By Asiya Ali, Managing Director at MKV Digital
A few days ago, while I was browsing Facebook, a sponsored post appeared on my timeline promoting a Dubai event that matched my interests. It wanted me to buy tickets before I lost out on the early bird discount.
I would have made the purchase immediately if the event hadn’t shut its doors three days earlier.
Along the same lines, last year, in the space of a month, my friend was repeatedly shown Arabic YouTube pre-roll ads for a women’s shampoo.
He doesn’t speak Arabic, he’s not a woman, and he’s bald by choice.
Wrapping up this set of scenarios, a few weeks after a friend’s father had passed away last year, they were shown Father’s Day gift ads on Instagram by a major UAE-based e-tailer.
No matter how much we automate the processes that are supposed to save marketers time, they’re just blindfolded children trying to hit the piñata without the human element to guide them.
But what are ML and AI in the context of marketing and advertising, anyway?
Well, for two decades (yes, it’s been that long), marketers have been programming all their online advertising channels based on demographic requirements, manually inputting data to enhance campaigns and increase ROI. Somewhere along the line, technology advanced enough for us to program ‘if-then’ systems, which took away much of the manual work by substituting human assumptions with machine-based assumptions operating on similar principles.
For example, in the manual era, we would analyze the performance of a campaign and adjust its outcome by making small changes along the way and sifting out non-performing variables. With ML or AI, we program the system to make those decisions itself by performing calculations. An AI can make the same – well, almost the same – decisions a human would but without fatigue, distractions, or biases. Where a human would need to sit and think about variables and outcomes, AI will make decisions instantly, enabling faster campaign outcomes with – allegedly – more precise KPIs.
However, the reason I said almost is that, while the AI can automatically make the campaign faster and more refined, it lacks one thing a human marketer brings to the equation: emotional intelligence.
What separates the human from the AI is the ability to see context and intent behind numbers and clicks. An AI only sees a set of ones and zeros manipulated by Xs and Ys, whereas a human sees stress, joy, mistrust, caution, needs, and wants.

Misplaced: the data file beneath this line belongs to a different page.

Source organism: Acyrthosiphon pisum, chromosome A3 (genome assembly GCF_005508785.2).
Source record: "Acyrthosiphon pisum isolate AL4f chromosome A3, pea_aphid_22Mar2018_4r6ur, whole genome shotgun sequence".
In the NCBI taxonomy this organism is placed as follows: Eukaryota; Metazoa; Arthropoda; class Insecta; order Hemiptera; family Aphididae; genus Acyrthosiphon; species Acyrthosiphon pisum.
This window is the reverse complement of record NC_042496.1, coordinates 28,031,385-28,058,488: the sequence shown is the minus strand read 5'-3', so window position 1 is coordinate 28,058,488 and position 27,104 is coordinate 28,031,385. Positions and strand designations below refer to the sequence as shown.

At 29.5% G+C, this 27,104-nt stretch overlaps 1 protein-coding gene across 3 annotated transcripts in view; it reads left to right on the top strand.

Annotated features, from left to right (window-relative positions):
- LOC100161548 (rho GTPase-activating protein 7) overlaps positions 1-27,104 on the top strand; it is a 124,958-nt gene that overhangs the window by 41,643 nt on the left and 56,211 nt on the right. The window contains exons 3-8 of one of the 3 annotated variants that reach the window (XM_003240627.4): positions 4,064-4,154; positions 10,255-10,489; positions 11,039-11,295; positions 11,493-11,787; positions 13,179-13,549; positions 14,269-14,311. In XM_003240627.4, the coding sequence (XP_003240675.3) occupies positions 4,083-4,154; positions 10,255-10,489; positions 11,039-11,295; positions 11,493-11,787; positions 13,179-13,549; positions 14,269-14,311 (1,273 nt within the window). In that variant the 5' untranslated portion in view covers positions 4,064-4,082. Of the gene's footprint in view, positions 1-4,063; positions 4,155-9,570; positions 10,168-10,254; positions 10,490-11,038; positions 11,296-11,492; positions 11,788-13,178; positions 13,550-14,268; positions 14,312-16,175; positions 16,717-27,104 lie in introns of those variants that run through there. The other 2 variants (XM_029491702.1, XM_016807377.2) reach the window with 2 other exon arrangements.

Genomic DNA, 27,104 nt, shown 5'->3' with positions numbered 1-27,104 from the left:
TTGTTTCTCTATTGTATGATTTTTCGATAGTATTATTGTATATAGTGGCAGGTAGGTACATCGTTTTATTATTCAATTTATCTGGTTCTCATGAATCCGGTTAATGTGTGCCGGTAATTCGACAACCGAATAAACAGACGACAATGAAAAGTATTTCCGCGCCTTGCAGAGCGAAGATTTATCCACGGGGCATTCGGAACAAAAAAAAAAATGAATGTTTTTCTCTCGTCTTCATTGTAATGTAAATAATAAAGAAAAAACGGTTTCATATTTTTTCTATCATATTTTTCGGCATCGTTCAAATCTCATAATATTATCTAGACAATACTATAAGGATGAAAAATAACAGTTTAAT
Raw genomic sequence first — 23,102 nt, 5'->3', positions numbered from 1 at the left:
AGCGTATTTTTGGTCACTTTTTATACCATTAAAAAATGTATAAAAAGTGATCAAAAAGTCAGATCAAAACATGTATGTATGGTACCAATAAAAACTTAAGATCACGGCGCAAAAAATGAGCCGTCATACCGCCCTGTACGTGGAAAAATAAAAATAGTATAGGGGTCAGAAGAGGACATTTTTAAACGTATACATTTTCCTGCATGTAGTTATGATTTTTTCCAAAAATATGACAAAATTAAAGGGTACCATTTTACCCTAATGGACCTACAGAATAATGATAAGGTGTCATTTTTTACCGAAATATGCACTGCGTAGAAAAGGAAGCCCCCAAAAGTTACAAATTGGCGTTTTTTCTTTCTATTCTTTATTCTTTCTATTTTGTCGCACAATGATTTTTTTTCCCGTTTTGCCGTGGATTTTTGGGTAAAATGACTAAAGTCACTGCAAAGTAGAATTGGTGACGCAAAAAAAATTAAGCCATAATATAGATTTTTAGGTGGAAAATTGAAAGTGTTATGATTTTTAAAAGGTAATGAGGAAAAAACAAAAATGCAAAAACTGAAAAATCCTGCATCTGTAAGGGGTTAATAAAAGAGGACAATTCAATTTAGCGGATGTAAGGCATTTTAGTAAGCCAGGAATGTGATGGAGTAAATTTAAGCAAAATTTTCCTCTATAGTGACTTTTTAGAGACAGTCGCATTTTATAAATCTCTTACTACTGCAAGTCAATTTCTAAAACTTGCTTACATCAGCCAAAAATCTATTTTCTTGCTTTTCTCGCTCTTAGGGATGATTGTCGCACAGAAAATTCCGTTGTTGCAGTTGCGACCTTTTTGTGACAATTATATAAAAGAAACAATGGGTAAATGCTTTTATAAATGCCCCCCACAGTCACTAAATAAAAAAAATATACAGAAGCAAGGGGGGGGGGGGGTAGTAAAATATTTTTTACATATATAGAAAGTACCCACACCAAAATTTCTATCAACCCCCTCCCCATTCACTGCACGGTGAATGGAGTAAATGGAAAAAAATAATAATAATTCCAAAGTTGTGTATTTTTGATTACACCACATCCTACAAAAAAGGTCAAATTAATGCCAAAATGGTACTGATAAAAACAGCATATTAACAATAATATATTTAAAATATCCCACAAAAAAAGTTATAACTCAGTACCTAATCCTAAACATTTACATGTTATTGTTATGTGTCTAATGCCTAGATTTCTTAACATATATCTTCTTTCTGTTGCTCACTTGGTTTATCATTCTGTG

In simpler words: An AI is calculating while a human is strategic.
This isn’t to say that machine learning marketing is bad for business. Instead, I argue the opposite. ML is exactly where we should be advancing, but with human marketing integrated into it.
While the fear among marketers is that advanced technology may make their roles redundant, the reality, based on information gathered by MGI Research1, tells us something different: “As intelligent machines and software are integrated more deeply into the workplace, workflows and workspaces will continue to evolve to enable humans and machines to work together.” With each evolution in technology, whether the initial days of mobile communication supercharging customer experiences or social media turning consumers into content creators for brands, the human element in business adapted fast. While humans consciously prefer human interaction in technology to machine-led algorithms, the reality is that, subconsciously, they engage with the same algorithms in their day-to-day tasks without blinking an eye.
As algorithms advance, they have the potential to create enormous value for consumers, firms, and society, but only if used as a hybrid strategic input. Humans adapt to technology at lightning speeds, out of sheer necessity in a world of multiple screens and 0.3-second attention spans; so, it is necessary to have similarly fast decision making which a human cannot do with the amount of data flowing through a campaign at any time. Yet, when you consider leaving the entirety of the campaign’s processes to a machine, you risk removing instinct from the equation.
Programmatic and AI-based algorithmic marketing isn’t going anywhere and is thriving. The evolution won’t stop, so we need to ensure more human EQ is invested into it, resulting in a human-machine hybrid strategy model that allows for exceptional human insight executed by dependable machine intelligence.
In other words, human-matic advertising.
This is why marketers are in a great position to focus more on humanizing algorithms instead of relying on them completely. Simply leading strategy and letting them execute is no longer enough.
1 AI, automation, and the future of work: Ten things to solve for (McKinsey Global Institute)